Just Because You’re Paranoid It Doesn’t Mean They’re Not Watching You

If you’re a registered voter and surf the web, one of
the sites you visit has almost certainly placed a tiny
piece of data on your computer flagging your political
preferences. That piece of data, called a cookie, marks
you as a Democrat or Republican, when you last voted,
and what contributions you’ve made. It also can include
factors like your estimated income, what you do for a
living, and what you’ve bought at the local mall.

Across the country, companies are using cookies to
tailor the political ads you see online. One of the
firms is CampaignGrid, which boasted in a recent
slideshow, “Internet Users are No Longer Anonymous.” The
slideshow includes an image of the famous New Yorker
cartoon from 1993: “On the Internet, nobody knows you’re
a dog.” Next to it, CampaignGrid lists what it can now
know about an Internet user: “Lives in Pennsylvania’s
13th Congressional District, 19002 zip code, Registered
primary voting Republican, High net worth household, Age
50-54, Teenagers in the home, Technology professional,
Interested in politics, Shopping for a car, Planning a
vacation in Puerto Rico.” Interactive Features

The slideshow was online until last week, when the
company removed it after we asked for comment. (Here is
the full slideshow.) Rich Masterson, CampaignGrid’s
chairman, wrote in an email that the slideshow was
posted in error: “It was an unapproved version of a
sales deck that was posted by an intern who no longer
works for the company.”

CampaignGrid does indeed collect 18 different
“attributes” for every voter, Masterson told ProPublica,
including age, gender, political donations, and more.
Campaigns use this data to tailor the online ads you

Online targeting has taken off this campaign season.
ProPublica has identified seven companies that advertise
the ability to help campaigns target specific voters
online. Among them is Experian, the credit reporting
company. Datalogix, a company that works with Facebook
to track users’ buying patterns, is also involved. (Here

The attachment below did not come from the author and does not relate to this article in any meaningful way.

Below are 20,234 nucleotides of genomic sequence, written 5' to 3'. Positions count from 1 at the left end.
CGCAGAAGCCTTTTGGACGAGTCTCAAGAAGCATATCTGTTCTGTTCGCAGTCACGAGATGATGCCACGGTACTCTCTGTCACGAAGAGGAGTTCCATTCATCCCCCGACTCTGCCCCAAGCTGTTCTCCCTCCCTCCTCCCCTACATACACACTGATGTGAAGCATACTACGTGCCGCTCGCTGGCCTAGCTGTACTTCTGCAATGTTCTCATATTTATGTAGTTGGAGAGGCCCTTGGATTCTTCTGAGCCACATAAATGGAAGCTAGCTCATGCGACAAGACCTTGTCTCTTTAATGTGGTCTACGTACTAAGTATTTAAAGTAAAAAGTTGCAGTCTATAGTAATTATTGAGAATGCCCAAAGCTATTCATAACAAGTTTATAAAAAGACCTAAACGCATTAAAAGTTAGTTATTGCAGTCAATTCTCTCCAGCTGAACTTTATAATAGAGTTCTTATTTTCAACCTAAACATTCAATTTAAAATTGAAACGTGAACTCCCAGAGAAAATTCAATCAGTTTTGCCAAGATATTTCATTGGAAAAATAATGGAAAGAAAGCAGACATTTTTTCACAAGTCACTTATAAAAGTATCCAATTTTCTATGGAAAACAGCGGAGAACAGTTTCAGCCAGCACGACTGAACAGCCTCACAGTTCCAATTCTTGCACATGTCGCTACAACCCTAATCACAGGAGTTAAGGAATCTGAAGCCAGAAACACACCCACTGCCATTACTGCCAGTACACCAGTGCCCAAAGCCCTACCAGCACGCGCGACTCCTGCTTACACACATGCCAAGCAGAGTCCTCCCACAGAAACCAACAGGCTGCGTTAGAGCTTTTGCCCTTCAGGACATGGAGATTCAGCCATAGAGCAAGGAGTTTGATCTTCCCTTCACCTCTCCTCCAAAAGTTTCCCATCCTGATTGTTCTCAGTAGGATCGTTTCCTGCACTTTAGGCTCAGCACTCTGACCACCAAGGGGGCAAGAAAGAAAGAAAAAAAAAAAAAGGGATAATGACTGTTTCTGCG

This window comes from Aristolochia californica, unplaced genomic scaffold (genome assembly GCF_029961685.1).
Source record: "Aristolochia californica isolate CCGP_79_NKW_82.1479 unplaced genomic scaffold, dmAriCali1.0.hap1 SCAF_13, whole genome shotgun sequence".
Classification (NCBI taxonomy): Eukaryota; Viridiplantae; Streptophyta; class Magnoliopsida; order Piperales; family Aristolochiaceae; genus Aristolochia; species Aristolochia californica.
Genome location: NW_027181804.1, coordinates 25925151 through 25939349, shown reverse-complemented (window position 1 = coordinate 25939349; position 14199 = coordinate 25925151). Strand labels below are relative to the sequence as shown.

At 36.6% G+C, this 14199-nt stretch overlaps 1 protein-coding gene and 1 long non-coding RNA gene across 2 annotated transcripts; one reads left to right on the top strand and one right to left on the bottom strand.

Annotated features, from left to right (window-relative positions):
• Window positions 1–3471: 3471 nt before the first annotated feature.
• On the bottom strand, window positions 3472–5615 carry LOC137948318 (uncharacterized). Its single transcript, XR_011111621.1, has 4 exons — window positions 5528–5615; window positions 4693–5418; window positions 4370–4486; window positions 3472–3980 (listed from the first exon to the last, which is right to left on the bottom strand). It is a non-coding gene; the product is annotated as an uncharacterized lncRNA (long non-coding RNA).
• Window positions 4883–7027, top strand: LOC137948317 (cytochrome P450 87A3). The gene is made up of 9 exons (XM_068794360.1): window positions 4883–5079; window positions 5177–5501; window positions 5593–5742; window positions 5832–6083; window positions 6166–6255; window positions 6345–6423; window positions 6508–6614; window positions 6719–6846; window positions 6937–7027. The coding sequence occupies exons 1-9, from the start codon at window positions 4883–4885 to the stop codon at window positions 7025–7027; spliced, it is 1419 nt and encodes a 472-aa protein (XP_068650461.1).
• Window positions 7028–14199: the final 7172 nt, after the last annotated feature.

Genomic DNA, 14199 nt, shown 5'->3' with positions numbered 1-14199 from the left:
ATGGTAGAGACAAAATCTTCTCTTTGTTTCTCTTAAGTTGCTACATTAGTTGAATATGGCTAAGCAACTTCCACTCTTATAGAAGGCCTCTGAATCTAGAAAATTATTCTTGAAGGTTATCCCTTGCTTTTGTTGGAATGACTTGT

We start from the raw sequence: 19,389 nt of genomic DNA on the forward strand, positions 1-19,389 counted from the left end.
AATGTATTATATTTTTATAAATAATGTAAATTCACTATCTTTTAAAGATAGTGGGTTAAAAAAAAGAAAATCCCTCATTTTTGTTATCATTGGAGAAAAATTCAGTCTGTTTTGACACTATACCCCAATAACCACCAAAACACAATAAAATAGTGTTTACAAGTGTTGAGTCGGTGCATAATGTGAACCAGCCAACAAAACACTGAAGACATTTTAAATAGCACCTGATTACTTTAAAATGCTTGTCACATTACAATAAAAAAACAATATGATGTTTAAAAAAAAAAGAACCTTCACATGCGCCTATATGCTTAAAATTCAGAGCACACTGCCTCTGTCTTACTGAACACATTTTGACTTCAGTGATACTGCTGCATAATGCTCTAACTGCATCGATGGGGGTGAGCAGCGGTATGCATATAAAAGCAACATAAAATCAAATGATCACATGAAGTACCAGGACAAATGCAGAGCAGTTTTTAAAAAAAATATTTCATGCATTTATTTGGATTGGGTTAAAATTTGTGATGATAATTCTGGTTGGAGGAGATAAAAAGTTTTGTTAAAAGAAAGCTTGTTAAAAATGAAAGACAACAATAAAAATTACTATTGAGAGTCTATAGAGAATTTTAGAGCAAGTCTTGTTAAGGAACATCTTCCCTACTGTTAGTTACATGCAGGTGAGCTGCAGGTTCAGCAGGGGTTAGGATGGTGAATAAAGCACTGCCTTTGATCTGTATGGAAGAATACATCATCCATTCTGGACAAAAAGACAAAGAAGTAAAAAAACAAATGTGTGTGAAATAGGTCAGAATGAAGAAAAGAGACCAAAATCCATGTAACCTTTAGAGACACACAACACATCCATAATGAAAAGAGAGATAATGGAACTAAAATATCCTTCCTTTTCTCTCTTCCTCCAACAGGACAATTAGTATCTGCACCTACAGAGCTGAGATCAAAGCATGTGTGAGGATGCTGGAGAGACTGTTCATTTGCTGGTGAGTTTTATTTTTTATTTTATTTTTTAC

are marketing materials and comment from the seven
companies). CampaignGrid and a few, similar firms have
been profiled for their innovative approaches. Yet the
scale of the targeting and the number of companies
involved has received little notice.

Few of the companies involved in the targeting talk
about it publicly. But CampaignGrid, which works with
Republicans, and a similar, Democratic firm, Precision
Network, told ProPublica they have political information
on 150 million American Internet users, or roughly 80
percent of the nation’s registered voters.

The information – stripped of your name or address – is
connected to your computer via a cookie. Targeting firms
say replacing your name with an ID number keeps the
process anonymous and protects users’ privacy.

But privacy experts say that assembling information
about Internet users’ political behavior can be
problematic even if voters’ names aren’t attached.

“A lot of people would consider their political identity
more private than lots of information,” said William
McGeveran, a data privacy expert at the University of
Minnesota Law School. “We make more rules about medical
privacy. We make more rules about financial privacy. So
if you think private political beliefs are in that
category, maybe you’re concerned about having them
treated like your favorite brand of toothpaste.”

Google has stayed away from this kind of targeting. It
classifies political beliefs as “sensitive personal
information,” in the same category as medical
information and religious beliefs.

But other big players have embraced the “political
cookie,” as one company branded it.

As we reported in June, Yahoo and Microsoft sell access
to your registration information for political
targeting. That’s one way CampaignGrid and other
companies find you online. Political targeting firms say
they also work with other websites, but would not name

While campaigns and the firms working with them can buy
reams of data about voters, voters have been left mostly
in the dark.

— Excerpt from


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